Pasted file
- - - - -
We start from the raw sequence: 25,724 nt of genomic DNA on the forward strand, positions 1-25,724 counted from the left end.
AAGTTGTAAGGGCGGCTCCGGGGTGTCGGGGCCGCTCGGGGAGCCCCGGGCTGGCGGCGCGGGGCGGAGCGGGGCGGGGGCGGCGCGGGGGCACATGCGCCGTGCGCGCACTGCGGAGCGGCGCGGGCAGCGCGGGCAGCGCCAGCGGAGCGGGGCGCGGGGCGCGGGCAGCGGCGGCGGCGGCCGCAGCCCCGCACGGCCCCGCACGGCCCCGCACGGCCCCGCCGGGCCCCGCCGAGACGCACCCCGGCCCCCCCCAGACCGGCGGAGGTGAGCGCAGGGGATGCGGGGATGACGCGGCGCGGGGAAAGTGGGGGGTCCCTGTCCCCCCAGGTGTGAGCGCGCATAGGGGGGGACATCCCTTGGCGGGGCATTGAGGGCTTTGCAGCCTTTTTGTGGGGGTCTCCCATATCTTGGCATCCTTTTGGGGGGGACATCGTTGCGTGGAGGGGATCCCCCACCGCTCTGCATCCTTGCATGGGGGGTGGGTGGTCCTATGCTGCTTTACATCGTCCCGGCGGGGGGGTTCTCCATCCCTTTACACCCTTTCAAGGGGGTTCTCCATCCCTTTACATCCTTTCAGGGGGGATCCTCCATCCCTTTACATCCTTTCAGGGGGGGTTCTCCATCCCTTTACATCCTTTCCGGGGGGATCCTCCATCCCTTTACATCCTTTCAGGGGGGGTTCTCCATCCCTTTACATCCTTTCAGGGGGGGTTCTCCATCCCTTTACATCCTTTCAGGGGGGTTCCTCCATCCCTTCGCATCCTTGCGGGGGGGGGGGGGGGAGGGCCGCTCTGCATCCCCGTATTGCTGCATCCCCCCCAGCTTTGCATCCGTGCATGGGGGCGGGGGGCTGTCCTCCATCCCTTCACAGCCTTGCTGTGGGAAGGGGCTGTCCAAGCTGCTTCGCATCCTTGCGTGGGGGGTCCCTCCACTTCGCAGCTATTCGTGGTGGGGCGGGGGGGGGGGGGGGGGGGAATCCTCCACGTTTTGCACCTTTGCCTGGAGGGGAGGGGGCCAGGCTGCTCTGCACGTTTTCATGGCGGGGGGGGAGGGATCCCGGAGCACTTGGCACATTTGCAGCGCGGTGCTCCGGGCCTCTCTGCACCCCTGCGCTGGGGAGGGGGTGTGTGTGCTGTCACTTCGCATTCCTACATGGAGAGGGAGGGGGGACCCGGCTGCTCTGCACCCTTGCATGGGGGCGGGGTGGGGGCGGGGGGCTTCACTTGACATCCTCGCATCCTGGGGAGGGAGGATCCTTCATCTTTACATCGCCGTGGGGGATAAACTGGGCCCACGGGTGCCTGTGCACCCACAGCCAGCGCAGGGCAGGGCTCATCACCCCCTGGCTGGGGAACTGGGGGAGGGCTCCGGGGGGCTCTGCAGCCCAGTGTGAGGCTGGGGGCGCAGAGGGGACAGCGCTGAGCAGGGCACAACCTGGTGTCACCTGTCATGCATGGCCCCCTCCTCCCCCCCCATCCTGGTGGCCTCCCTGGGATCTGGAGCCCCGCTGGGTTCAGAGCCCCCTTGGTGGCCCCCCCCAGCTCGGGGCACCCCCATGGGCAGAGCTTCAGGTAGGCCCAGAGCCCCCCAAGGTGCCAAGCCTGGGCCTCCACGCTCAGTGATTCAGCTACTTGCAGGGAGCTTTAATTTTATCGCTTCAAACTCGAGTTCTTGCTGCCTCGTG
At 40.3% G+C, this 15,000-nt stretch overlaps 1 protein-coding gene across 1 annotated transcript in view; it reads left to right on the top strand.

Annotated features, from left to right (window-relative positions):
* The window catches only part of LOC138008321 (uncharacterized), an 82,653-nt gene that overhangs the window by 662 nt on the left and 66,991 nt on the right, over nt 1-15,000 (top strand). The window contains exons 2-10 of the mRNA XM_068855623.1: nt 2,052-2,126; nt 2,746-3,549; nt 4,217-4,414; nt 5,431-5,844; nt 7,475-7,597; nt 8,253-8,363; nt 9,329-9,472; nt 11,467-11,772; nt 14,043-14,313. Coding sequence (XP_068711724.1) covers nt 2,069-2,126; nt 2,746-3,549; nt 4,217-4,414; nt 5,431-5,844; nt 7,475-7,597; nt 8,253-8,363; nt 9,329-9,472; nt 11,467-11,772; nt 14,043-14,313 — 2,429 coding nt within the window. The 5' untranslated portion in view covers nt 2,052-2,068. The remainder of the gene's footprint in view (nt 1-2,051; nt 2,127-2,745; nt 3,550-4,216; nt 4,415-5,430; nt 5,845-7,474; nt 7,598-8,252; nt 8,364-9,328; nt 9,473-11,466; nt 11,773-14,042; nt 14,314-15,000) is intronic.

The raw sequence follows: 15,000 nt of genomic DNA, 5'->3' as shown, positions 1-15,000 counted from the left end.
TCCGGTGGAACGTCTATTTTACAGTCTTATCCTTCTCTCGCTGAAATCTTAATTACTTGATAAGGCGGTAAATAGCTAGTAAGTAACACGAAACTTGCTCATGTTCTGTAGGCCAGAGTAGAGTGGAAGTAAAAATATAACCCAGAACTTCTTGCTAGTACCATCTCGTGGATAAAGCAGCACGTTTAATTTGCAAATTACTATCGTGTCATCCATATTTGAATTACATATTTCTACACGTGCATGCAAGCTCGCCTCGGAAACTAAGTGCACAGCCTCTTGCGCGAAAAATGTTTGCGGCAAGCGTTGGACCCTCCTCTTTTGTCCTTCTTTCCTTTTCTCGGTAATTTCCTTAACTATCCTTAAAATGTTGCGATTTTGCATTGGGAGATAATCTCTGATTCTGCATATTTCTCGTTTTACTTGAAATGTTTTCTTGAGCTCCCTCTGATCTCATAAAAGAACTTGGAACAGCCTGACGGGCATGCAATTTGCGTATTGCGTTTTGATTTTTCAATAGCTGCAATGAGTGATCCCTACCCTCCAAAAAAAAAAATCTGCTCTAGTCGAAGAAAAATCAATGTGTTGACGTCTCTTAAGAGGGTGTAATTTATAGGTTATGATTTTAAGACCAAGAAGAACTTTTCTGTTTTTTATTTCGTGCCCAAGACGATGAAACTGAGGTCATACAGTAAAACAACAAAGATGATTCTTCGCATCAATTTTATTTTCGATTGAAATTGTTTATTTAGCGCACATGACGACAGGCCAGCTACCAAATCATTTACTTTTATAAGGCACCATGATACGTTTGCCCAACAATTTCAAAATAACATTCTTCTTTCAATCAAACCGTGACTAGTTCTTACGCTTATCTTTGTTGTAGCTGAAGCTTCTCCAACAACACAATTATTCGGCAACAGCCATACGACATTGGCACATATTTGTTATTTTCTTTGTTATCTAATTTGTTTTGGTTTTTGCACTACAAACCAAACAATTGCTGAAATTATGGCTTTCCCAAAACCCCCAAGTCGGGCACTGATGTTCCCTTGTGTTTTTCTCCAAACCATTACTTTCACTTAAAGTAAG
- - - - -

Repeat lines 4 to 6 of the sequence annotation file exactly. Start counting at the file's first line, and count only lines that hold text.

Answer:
Annotated features, from left to right (window-relative positions):
* The window catches only part of LOC138008321 (uncharacterized), an 82,653-nt gene that overhangs the window by 662 nt on the left and 66,991 nt on the right, over nt 1-15,000 (top strand). The window contains exons 2-10 of the mRNA XM_068855623.1: nt 2,052-2,126; nt 2,746-3,549; nt 4,217-4,414; nt 5,431-5,844; nt 7,475-7,597; nt 8,253-8,363; nt 9,329-9,472; nt 11,467-11,772; nt 14,043-14,313. Coding sequence (XP_068711724.1) covers nt 2,069-2,126; nt 2,746-3,549; nt 4,217-4,414; nt 5,431-5,844; nt 7,475-7,597; nt 8,253-8,363; nt 9,329-9,472; nt 11,467-11,772; nt 14,043-14,313 — 2,429 coding nt within the window. The 5' untranslated portion in view covers nt 2,052-2,068. The remainder of the gene's footprint in view (nt 1-2,051; nt 2,127-2,745; nt 3,550-4,216; nt 4,415-5,430; nt 5,845-7,474; nt 7,598-8,252; nt 8,364-9,328; nt 9,473-11,466; nt 11,773-14,042; nt 14,314-15,000) is intronic.

The raw sequence follows: 15,000 nt of genomic DNA, 5'->3' as shown, positions 1-15,000 counted from the left end.